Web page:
Yesterday’s decision by the Obama administration to defer the mandate for small employers to comply with the Affordable Care Act is a doubled-edged sword. While employers have been given a reprieve complying with the new law there is a deeper message in the implications of this delay that can have far-reaching impact for many stakeholders. A key underlying component of Obama Care was to ensure that insurance was made more accessible for individuals to manage their health. Small employers represent a significant component of the U.S. economy, and hence the uproar by business owners that ultimately led to yesterday’s decision.
In response to the current dynamics of the ACA, employers reacted in a predictable manner in gaming the system as to how employees would be labeled part-time versus full-time in order to avoid the penalty. At the end of the day what remains unclear is whether employees of these small businesses will actually have access to affordable health insurance. The nuances of how the law was written could enable an employer to provide bare-minimum coverage that may not necessarily be satisfactory for some individuals. These same people would then turn to the health-insurance exchanges to find coverage, but could find themselves in a circumstance where they would pay more because their employer is, in fact, providing coverage they have opted out of.
While it may seem that simply deferring the inevitable until 2015 will somehow miraculously avert the impending doom seems curious. Many employers will still need to make a decision about whether they provide any kind of coverage or simply defer to the health-insurance exchanges. The market places, or exchanges, are in equally deep trouble as they are unfunded and far from being ready for going live in October. The complexities of what it would take to, in fact, get so many uninsured adequate coverage was under-estimated. The promise of creating a plan that would produce significant savings in terms of costs and efficiency was futuristic and overtly aggressive. The requirements for what employers, insurance companies, doctors and consumers need to comply with is complex and the government has clearly understood that they are grossly unprepared in their ability to collect necessary information in order to impose penalties.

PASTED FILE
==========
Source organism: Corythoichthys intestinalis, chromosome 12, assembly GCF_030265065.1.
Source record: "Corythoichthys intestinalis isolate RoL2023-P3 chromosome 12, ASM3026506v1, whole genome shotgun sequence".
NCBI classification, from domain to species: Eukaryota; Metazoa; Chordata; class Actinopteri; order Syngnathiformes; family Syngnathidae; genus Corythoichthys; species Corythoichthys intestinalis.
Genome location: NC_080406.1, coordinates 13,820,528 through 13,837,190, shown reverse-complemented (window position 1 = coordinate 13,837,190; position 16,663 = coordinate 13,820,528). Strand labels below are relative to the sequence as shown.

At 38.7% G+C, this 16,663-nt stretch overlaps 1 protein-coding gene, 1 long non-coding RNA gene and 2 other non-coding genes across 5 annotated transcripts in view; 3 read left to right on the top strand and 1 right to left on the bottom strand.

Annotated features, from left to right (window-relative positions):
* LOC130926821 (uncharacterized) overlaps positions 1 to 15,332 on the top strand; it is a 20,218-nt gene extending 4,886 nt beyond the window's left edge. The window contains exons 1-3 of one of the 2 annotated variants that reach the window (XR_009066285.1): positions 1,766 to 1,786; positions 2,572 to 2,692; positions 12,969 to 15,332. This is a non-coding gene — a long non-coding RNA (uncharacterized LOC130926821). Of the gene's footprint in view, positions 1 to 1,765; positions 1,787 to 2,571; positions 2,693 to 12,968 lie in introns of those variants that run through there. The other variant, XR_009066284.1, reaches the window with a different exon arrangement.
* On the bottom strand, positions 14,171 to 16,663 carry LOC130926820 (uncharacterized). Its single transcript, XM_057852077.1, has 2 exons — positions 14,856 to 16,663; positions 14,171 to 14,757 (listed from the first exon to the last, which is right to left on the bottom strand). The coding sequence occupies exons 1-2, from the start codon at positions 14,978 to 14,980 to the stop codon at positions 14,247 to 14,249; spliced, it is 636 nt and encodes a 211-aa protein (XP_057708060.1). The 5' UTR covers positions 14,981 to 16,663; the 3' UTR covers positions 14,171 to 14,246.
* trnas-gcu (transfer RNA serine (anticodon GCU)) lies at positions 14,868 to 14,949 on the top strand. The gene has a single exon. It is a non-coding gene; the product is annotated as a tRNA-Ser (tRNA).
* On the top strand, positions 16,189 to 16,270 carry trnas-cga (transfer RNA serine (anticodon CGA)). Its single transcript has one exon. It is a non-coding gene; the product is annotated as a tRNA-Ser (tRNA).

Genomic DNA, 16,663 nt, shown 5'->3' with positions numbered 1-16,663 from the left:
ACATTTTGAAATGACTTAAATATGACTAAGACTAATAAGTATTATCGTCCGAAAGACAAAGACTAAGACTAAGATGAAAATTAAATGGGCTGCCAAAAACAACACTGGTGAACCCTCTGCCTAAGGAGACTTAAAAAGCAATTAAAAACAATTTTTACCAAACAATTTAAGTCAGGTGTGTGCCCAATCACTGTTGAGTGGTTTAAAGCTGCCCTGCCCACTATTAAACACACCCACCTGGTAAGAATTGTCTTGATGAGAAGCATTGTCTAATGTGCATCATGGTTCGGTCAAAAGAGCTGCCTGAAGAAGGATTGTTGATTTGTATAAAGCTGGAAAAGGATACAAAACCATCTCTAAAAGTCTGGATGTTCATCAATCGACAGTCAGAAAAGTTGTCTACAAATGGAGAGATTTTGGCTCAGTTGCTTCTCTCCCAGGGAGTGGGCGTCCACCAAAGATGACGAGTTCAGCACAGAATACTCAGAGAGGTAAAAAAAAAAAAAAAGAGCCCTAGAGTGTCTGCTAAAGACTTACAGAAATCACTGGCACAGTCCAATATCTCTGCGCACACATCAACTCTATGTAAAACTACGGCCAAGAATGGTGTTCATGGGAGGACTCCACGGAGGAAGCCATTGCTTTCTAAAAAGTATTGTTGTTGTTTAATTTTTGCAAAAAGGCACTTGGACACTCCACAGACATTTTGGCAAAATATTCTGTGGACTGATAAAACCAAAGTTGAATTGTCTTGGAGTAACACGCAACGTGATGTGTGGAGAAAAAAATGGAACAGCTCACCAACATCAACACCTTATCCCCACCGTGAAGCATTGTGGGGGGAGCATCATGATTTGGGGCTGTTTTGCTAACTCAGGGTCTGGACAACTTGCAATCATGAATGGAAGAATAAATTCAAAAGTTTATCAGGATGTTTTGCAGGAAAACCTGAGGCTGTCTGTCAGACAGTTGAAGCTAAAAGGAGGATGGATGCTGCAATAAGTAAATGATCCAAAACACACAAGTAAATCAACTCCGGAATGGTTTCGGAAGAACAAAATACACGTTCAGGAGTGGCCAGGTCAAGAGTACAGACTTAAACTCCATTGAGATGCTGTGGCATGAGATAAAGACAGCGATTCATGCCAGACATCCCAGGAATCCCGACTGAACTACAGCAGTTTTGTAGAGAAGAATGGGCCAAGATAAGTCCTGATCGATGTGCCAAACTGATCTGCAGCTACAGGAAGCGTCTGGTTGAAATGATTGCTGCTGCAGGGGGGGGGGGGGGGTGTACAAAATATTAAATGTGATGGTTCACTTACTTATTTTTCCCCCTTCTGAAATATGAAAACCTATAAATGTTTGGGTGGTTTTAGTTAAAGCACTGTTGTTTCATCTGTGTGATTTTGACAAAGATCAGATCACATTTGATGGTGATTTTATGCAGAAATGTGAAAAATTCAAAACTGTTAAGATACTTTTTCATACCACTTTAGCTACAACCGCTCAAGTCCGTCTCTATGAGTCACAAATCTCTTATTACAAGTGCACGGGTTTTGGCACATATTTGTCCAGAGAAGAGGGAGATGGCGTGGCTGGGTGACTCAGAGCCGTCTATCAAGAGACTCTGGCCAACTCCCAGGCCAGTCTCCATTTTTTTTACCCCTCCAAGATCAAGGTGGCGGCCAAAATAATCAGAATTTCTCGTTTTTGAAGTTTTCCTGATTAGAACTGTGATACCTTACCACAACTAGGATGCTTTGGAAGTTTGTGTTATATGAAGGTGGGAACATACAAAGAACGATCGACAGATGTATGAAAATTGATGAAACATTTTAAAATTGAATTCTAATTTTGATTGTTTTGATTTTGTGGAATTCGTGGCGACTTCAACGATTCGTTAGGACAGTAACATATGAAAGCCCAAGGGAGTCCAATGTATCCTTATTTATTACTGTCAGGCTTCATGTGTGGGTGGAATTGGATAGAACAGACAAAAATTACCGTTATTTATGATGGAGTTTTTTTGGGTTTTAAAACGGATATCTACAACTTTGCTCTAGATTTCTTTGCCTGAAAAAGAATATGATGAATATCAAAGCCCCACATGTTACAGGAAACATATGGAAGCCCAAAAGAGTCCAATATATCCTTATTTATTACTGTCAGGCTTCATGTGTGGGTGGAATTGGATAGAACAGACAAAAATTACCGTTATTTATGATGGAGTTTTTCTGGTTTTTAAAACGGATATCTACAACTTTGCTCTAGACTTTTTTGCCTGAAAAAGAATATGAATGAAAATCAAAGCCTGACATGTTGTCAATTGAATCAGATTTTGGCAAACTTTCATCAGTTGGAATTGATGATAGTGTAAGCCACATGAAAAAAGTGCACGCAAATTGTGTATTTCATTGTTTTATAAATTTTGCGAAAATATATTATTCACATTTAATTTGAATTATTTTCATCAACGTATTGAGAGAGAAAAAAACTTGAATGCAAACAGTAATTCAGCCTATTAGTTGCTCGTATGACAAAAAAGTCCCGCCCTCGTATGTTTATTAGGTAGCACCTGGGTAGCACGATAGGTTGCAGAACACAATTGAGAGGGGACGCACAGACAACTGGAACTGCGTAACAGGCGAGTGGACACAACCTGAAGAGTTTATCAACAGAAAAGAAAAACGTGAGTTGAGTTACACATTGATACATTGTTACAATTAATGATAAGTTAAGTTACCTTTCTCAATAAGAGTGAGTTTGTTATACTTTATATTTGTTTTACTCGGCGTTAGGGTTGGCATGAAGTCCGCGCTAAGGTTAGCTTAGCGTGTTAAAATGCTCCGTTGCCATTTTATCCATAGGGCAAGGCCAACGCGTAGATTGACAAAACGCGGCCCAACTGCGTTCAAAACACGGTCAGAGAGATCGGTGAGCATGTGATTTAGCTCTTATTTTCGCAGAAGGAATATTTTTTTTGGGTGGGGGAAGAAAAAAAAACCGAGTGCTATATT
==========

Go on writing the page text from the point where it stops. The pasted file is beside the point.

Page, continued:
While the employer mandate has been waived, this will also create a significant challenge for insurance companies who are counting on individuals through these businesses to make up for the costs incurred for insuring those without it.
The delay in the employer mandate is the heralding sign of more serious problems to ensue over the next few months. Millions of consumers will still be forced to purchase insurance in the exchanges that will be unable to support the volume and queries that these consumers require. The even more unfortunate circumstance is that consumers will be required to purchase a product in the exchanges or pay the penalty. Hundreds of millions of dollar have been spent on trying to re-architect the United States health care system, but it is ever more obvious that the government has taken a bite far more than it is capable of chewing, and we are now starting to witness the incremental dismantling. It is prudent for Congress to put the brakes on any further funding of the implementation of the Affordable Care Act until there is a reassessment of how all of these delays or changes ultimately impact the promise that was sold to the American people that has now fallen short.
Dr. Sreedhar Potarazu is an acclaimed ophthalmologist and entrepreneur who has been recognized as an international visionary in the business of medicine and health information technology. He is the founder of VitalSpring Technologies Inc., a privately held enterprise software company focused on providing employers with applications to empower them to become more sophisticated purchasers of health care. Dr. Potarazu is the founder and chairman of WellZone, a social platform for driving consumer engagement in health.